That’s because for a good portion of shooting, there wasn’t a writer. Or should we say, Michael Bay wrote a script based on an outline he was given by the writers. Suffice it to say, the film was a mess.

At least now we know what Michael Bay thinks is funny.

At least now we know what Michael Bay thinks is funny.

So how does that correlate to Megatron? Or Galvatron? Huh? What do I mean? If you’re not familiar with the Transformers-verse, once Megatron is killed (It happens to the best of ’em), he’s resurrected as Galvatron- basically a more powerful version of himself. But Bay and co. thought this would confuse audiences, so they kept the name the same. While there may be truth to this, it doesn’t change the fact that they dumbed it down so more people would like it.

That’s just the start. As Galvatron (Or Megatron), he’s bigger, shinier, gaudier…and nearly pointless. Once he goes back to get his master, the Fallen, he doesn’t really serve a purpose. In fact, Starscream had already been in the same crashed ship with the Fallen, so Megatron (or Galvatron) going back to his master to tell him about what was going on didn’t mean much.

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“What’s my motivation again? Hate and death? Okay, I’ve got it now.”

Sure, he was back, and he was bigger and more powerful and come on, everybody loves Megatron- but what was he doing in the movie? You’ve got a hundred Decepticons, Starscream and the movie’s main villain (The Fallen), so what’s Megatron’s point? He doesn’t have one. He’s just there because people like him. He was overtaken by a bigger older villain that nobody even liked- pointless action and disconnected story telling- I mean the Fallen. He was overtaken by “The Fallen.”

This is paralleled by the big, loud sequel that had no direction. Yeah, things looked cool and exploded, but it didn’t actually have anything to say. Neither did the first one, you say? Well, writing team Orci and Kurtzman really liked producer Steven Spielberg’s pitch of telling a story of a “boy and his car” which resonated with the team with themes of maturity, responsibility, and adulthood. You can see it throughout the movie if you care to look.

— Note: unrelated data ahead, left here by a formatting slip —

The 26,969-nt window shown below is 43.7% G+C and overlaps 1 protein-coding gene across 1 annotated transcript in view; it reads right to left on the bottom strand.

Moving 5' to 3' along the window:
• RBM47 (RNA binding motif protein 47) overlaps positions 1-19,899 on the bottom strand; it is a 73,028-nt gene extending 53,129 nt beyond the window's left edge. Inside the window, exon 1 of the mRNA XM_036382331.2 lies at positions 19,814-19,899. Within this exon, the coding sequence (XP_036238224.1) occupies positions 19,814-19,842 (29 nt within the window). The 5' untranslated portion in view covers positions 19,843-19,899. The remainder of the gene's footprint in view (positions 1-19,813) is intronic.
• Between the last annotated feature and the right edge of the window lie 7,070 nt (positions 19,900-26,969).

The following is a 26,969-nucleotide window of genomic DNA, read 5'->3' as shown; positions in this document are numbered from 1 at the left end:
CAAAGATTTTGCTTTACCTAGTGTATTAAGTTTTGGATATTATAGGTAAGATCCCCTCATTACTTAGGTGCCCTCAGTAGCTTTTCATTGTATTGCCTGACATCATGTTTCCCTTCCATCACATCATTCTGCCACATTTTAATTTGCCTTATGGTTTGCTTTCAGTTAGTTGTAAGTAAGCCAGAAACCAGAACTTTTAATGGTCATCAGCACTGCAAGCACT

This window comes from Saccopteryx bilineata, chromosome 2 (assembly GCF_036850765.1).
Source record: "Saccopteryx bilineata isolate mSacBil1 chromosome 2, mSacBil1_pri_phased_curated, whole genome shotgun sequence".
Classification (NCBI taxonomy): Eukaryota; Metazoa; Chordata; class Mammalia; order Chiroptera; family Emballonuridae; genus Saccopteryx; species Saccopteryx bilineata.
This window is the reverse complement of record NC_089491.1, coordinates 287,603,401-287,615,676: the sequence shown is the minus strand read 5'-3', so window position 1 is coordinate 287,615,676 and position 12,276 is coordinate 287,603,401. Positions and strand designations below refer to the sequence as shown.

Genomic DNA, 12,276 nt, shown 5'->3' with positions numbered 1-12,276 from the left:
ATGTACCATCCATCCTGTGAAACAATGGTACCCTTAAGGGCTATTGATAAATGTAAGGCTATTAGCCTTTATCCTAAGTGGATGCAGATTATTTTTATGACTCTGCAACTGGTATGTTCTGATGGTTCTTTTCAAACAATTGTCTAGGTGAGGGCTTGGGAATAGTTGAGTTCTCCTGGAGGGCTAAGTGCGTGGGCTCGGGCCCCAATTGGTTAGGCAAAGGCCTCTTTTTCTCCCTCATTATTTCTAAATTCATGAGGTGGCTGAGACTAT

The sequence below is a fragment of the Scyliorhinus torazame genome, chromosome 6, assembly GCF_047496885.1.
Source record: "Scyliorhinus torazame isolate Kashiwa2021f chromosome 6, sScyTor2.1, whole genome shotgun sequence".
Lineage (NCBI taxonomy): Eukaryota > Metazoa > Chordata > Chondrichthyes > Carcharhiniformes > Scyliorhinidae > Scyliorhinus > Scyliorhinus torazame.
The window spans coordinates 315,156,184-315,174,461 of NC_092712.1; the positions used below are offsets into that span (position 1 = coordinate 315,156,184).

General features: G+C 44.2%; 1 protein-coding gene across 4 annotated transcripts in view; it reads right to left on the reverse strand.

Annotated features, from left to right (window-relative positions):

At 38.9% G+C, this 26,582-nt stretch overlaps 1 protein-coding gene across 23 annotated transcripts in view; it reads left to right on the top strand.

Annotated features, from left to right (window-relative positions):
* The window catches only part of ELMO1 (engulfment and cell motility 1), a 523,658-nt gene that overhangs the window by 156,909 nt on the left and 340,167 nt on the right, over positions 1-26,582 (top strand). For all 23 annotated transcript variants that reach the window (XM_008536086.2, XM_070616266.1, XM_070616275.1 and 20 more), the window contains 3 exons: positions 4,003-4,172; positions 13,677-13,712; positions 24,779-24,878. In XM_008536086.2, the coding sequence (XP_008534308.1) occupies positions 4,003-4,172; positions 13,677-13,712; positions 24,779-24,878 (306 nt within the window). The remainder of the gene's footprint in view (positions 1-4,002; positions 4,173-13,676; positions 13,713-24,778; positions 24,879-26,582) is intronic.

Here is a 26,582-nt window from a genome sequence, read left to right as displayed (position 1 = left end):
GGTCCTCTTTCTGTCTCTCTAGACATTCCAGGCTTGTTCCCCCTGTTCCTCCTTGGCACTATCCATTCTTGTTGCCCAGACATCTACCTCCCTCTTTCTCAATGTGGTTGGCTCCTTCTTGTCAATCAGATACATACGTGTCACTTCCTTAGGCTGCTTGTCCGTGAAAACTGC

But the sequel? Nah. None of that.

These guys are in it though! Hello?

These guys are in it though! …Hello?

Megatron gains a false victory by killing Optimus Prime halfway through Revenge but we all knew Prime was coming back and it was tough to care by that point anyway. This is much like the film’s financial win with it’s critical fail. 800 million dollars on a 200 million dollar budget is a sweet thing, but when everybody hates it, you risk losing your audience and future investments.

And what does Megatron do by the end of the film? Just like we mentioned for movies that beg for a sequel, he flies off- some damage done, but he’s still alive and you know he’s coming back while his death in the first movie made you wonder if another would be made. As crappy as Revenge of the Fallen was, you knew they’d all be back.

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And they were. In Transformers: Dark of the Moon, Megatron shows back up for one more fight. He’s damaged, he’s weaker, rustier and seems as tired as the movies did when we last saw them.

But he’s still got some tricks up his sleeve- like Sentinel Prime. If you haven’t seen the movie, (I don’t know why you’re reading this) but Sentinel Prime is thought to be a good guy until halfway through, you find out he made a deal with Megatron a while back and he shook things up pretty good; killing some good guys and almost ruining things for the heroes.

"So what are you thinking after this? Chinese? Mexican? Caucasian?"

“So what are you thinking after this? Chinese? Mexican? Caucasian?”

To sum it up, you weren’t entirely sure how it was all going to come together but eventually, it did. Cheese and explosions abound, yeah- but it came together.

And while it looked like Megatron was just going to sit around for the remainder of the movie after get knocked around by his own student, he eventually comes back for the climax, killing Sentinel Prime in the most rousing scene of the movie…right before Optimus Prime rips his head off, ending Megatron, thus ending the trilogy.

It remains to be seen if Megatron is going to be in Age of Extinction, with the only argument being that he can’t show up because he died in the third one. As if story ever stopped Michael Bay.